At the moment, for example, anyone who wants to bring a claim against the estate of someone who has died who is on a low income, may qualify for legal aid.  After 31st March 2013 legal aid will no longer be available for this kind of case.  So if you think that you might want to bring a claim and would qualify on financial grounds it’s vitally important that you should get legal advice now.

If legal aid is granted to you before the end of March then your funding will continue (unless your financial circumstances improve).  After the end of the month -  unless you can persuade a solicitor to take your case on a no win no fee basis  – you may not be able to bring a claim at all.  Sarah Young, Partner at Ridley & Hall Solicitors comments: -

“Although the legal profession is well aware of the changes ahead, very few members of the public are aware that legal aid is being withdrawn for a huge number of cases.  I specialise in inheritance disputes and I know that they can cost a lot of money – without legal aid a lot of people will struggle to bring a claim and I would urge anyone who thinks they might have a claim to get advice now.”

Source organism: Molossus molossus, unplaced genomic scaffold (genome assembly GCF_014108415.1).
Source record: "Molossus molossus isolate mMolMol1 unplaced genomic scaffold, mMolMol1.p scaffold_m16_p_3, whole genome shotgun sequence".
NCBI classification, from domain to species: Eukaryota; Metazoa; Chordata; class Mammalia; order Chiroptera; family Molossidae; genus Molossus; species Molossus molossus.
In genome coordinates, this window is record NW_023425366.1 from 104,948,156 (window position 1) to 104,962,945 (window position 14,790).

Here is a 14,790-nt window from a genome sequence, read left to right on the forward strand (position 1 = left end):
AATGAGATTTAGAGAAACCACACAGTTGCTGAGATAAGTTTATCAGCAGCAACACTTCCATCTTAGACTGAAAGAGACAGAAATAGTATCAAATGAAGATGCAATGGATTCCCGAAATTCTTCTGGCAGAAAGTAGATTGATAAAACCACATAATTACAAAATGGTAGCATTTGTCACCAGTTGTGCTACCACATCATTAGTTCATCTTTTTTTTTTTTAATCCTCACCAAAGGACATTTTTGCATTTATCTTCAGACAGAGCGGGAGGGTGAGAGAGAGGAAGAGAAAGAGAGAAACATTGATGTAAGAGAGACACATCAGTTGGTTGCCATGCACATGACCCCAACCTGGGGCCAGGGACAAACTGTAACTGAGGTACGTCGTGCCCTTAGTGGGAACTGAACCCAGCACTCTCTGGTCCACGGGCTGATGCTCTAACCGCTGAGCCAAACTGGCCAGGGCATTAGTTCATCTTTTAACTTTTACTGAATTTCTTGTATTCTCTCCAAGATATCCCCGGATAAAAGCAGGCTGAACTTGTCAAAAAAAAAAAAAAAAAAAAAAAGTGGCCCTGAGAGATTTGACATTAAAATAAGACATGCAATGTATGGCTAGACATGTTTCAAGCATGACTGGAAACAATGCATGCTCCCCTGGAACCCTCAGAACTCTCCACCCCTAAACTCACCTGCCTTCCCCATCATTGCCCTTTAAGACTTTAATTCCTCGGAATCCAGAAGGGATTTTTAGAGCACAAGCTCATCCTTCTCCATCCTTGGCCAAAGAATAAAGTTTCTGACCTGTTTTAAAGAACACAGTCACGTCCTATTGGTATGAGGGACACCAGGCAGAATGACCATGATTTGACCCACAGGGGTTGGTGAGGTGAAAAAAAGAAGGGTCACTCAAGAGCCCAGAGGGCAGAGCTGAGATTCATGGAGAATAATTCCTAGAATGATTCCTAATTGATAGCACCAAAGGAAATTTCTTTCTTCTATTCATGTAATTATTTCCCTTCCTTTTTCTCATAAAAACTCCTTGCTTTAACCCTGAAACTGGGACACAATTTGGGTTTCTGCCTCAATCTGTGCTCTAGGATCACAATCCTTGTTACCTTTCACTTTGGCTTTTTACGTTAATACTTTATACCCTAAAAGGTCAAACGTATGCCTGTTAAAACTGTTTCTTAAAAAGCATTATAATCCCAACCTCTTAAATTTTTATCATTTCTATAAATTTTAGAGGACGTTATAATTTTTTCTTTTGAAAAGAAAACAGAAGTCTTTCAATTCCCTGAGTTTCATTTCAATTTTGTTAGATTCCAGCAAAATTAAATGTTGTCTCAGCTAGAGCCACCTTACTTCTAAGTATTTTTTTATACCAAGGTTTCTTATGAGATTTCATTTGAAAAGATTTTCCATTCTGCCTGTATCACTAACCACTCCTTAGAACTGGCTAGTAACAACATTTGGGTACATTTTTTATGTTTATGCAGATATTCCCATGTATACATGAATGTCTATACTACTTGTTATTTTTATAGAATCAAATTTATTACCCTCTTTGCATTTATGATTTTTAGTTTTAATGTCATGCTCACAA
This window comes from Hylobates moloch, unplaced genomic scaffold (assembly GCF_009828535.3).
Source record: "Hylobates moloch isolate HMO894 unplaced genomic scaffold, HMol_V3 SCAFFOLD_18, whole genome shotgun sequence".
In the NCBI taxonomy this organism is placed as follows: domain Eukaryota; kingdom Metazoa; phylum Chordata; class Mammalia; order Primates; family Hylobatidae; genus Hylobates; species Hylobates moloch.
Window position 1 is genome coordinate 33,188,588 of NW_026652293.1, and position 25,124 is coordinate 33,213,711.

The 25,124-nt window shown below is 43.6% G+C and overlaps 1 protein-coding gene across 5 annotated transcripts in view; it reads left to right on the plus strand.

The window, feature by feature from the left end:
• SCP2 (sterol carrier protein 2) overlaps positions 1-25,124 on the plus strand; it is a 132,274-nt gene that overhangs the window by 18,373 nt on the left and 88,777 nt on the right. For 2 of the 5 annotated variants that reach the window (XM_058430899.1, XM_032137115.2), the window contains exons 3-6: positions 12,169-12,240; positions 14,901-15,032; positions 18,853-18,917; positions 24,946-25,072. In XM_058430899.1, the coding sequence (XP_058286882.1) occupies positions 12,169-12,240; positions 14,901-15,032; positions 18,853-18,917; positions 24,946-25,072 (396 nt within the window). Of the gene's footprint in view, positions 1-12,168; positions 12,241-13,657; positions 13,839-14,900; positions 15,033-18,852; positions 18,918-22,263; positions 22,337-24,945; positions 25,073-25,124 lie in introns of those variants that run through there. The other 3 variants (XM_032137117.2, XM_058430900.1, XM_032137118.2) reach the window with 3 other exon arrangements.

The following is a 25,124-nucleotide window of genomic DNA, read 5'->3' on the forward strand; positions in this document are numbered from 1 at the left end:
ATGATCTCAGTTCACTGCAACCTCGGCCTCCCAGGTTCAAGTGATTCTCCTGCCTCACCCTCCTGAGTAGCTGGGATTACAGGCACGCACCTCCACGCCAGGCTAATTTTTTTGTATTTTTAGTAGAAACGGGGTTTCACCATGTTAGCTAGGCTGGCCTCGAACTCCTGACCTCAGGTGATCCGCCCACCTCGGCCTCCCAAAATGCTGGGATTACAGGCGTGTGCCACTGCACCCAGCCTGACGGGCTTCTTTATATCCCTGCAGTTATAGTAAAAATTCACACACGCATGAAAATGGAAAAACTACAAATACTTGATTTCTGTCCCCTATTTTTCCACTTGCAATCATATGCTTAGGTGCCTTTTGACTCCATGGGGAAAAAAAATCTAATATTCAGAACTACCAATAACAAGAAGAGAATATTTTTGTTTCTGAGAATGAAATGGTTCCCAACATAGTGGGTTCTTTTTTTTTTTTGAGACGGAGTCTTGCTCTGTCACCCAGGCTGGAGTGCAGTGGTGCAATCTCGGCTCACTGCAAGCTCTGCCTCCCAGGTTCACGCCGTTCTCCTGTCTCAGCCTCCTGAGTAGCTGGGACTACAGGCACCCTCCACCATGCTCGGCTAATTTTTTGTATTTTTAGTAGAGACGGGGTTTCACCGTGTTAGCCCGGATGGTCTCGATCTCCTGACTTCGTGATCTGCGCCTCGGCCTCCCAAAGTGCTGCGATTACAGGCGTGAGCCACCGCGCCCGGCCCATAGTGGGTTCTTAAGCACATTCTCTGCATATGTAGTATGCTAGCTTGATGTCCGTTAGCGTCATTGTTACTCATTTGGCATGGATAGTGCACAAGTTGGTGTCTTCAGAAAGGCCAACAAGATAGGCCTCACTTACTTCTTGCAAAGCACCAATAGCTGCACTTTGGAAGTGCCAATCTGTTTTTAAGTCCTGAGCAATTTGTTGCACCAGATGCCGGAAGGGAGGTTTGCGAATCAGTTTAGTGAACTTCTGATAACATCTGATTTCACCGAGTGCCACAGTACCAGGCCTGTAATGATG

It’s not just inheritance disputes that are going to be affected by the reforms.  Anyone who has been injured in an accident will be familiar with no win no fee agreements (also called conditional fee agreements).  These agreements mean that if you lose your case your solicitor is not paid and if you win they are paid by the other side’s insurers who also have to pick up the tab for a success fee (which is an extra amount that your solicitor is entitled to charge for taking on the risk of being paid nothing if they lose).  At the moment insurers also pay for the accident victim’s insurance cover – this protects them against the risk of having to pay the other side’s costs if they lose.  From the 1st April 2013 the success fee and the insurance premium will have to come out of the injured person’s compensation.